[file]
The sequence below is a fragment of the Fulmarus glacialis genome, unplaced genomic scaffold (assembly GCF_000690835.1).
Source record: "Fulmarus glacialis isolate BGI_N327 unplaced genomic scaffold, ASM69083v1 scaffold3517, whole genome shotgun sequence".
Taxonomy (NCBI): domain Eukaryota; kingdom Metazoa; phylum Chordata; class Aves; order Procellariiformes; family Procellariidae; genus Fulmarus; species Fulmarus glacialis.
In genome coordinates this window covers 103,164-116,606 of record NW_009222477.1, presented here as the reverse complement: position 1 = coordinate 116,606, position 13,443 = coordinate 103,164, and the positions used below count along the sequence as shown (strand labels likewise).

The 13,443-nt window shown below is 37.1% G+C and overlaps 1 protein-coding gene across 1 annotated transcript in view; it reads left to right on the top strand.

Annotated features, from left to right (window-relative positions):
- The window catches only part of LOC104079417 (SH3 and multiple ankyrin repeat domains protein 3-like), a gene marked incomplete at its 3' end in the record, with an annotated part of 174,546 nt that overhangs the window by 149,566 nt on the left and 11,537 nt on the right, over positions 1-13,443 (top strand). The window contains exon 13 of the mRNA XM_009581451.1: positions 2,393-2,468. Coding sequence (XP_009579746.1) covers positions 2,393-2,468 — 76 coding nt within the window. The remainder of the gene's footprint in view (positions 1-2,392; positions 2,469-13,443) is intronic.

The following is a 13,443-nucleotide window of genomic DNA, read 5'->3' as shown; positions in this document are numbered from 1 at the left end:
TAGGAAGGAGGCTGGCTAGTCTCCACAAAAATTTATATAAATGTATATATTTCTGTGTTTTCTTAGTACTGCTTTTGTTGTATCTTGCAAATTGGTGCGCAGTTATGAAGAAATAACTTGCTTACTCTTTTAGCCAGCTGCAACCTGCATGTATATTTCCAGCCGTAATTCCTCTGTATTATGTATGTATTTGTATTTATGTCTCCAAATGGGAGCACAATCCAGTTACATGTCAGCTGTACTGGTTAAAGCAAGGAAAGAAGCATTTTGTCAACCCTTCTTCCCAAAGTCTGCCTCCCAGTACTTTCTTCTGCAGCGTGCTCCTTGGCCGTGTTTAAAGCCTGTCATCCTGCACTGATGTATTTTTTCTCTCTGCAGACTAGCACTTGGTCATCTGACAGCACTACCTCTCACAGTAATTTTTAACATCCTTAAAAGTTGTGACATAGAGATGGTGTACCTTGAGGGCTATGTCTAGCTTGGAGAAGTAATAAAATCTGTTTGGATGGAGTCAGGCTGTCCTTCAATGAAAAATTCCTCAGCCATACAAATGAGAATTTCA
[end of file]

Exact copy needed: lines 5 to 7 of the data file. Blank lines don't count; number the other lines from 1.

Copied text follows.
The 13,443-nt window shown below is 37.1% G+C and overlaps 1 protein-coding gene across 1 annotated transcript in view; it reads left to right on the top strand.

Annotated features, from left to right (window-relative positions):
- The window catches only part of LOC104079417 (SH3 and multiple ankyrin repeat domains protein 3-like), a gene marked incomplete at its 3' end in the record, with an annotated part of 174,546 nt that overhangs the window by 149,566 nt on the left and 11,537 nt on the right, over positions 1-13,443 (top strand). The window contains exon 13 of the mRNA XM_009581451.1: positions 2,393-2,468. Coding sequence (XP_009579746.1) covers positions 2,393-2,468 — 76 coding nt within the window. The remainder of the gene's footprint in view (positions 1-2,392; positions 2,469-13,443) is intronic.